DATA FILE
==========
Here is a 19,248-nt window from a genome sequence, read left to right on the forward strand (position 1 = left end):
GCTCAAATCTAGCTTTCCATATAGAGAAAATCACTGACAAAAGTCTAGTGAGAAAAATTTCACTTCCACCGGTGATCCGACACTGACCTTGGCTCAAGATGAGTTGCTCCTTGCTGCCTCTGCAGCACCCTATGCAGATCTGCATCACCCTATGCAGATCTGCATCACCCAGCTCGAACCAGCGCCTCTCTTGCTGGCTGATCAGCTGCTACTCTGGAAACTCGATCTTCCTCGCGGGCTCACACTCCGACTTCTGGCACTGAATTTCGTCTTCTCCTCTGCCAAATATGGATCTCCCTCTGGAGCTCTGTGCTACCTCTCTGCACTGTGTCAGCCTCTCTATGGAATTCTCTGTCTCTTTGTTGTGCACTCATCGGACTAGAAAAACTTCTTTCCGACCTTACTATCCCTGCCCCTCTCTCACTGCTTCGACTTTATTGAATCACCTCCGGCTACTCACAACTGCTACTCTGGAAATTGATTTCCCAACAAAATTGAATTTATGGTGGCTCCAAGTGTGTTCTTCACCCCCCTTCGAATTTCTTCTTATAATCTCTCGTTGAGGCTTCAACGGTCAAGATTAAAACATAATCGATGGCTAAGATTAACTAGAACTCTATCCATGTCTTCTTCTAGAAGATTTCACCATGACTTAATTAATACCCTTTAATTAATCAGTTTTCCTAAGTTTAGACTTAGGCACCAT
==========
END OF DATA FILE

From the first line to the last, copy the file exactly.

Here is a 19,248-nt window from a genome sequence, read left to right on the forward strand (position 1 = left end):
GCTCAAATCTAGCTTTCCATATAGAGAAAATCACTGACAAAAGTCTAGTGAGAAAAATTTCACTTCCACCGGTGATCCGACACTGACCTTGGCTCAAGATGAGTTGCTCCTTGCTGCCTCTGCAGCACCCTATGCAGATCTGCATCACCCTATGCAGATCTGCATCACCCAGCTCGAACCAGCGCCTCTCTTGCTGGCTGATCAGCTGCTACTCTGGAAACTCGATCTTCCTCGCGGGCTCACACTCCGACTTCTGGCACTGAATTTCGTCTTCTCCTCTGCCAAATATGGATCTCCCTCTGGAGCTCTGTGCTACCTCTCTGCACTGTGTCAGCCTCTCTATGGAATTCTCTGTCTCTTTGTTGTGCACTCATCGGACTAGAAAAACTTCTTTCCGACCTTACTATCCCTGCCCCTCTCTCACTGCTTCGACTTTATTGAATCACCTCCGGCTACTCACAACTGCTACTCTGGAAATTGATTTCCCAACAAAATTGAATTTATGGTGGCTCCAAGTGTGTTCTTCACCCCCCTTCGAATTTCTTCTTATAATCTCTCGTTGAGGCTTCAACGGTCAAGATTAAAACATAATCGATGGCTAAGATTAACTAGAACTCTATCCATGTCTTCTTCTAGAAGATTTCACCATGACTTAATTAATACCCTTTAATTAATCAGTTTTCCTAAGTTTAGACTTAGGCACCAT